Concurrency

Vol. 11 No. 5 – May 2013

Download full issue PDF
Concurrency

Structured Deferral: Synchronization via Procrastination: We simply do not have a synchronization mechanism that can enforce mutual exclusion.

Developers often take a proactive approach to software design, especially those from cultures valuing industriousness over procrastination. Lazy approaches, however, have proven their value, with examples including reference counting, garbage collection, and lazy evaluation. This structured deferral takes the form of synchronization via procrastination, specifically reference counting, hazard pointers, and RCU (read-copy-update).

Developers often take a proactive approach to software design, especially those from cultures valuing industriousness over procrastination. Lazy approaches, however, have proven their value, with examples including reference counting, garbage collection, and lazy evaluation. This structured deferral takes the form of synchronization via procrastination, specifically reference counting, hazard pointers, and RCU (read-copy-update).

by Paul E. McKenney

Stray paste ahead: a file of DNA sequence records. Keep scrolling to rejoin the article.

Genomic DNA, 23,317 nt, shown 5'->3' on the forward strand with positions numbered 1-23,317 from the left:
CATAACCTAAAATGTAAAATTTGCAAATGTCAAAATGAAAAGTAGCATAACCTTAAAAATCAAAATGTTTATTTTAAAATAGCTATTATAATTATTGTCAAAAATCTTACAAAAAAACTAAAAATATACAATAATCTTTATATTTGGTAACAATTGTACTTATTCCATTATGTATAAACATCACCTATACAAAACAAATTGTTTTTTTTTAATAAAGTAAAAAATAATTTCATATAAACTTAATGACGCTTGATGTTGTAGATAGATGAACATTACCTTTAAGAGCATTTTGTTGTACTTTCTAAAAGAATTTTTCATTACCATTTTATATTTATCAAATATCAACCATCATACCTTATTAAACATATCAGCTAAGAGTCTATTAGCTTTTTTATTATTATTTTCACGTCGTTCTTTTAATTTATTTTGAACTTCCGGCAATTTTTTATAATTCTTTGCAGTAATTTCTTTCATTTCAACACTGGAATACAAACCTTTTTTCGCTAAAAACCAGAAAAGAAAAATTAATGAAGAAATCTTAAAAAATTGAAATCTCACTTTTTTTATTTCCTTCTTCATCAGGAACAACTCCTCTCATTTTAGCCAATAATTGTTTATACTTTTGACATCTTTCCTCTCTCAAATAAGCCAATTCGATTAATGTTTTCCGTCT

Proving the Correctness of Nonblocking Data Structures: So you’ve decided to use a nonblocking data structure, and now you need to be certain of its correctness. How can this be achieved?

Nonblocking synchronization can yield astonishing results in terms of scalability and realtime response, but at the expense of verification state space.

Nonblocking synchronization can yield astonishing results in terms of scalability and realtime response, but at the expense of verification state space.

by Mathieu Desnoyers

Nonblocking Algorithms and Scalable Multicore Programming: Exploring some alternatives to lock-based synchronization

Real-world systems with complicated quality-of-service guarantees may require a delicate balance between throughput and latency to meet operating requirements in a cost-efficient manner. The increasing availability and decreasing cost of commodity multicore and many-core systems make concurrency and parallelism increasingly necessary for meeting demanding performance requirements. Unfortunately, the design and implementation of correct, efficient, and scalable concurrent software is often a daunting task.

Real-world systems with complicated quality-of-service guarantees may require a delicate balance between throughput and latency to meet operating requirements in a cost-efficient manner. The increasing availability and decreasing cost of commodity multicore and many-core systems make concurrency and parallelism increasingly necessary for meeting demanding performance requirements. Unfortunately, the design and implementation of correct, efficient, and scalable concurrent software is often a daunting task.

by Samy Al Bahra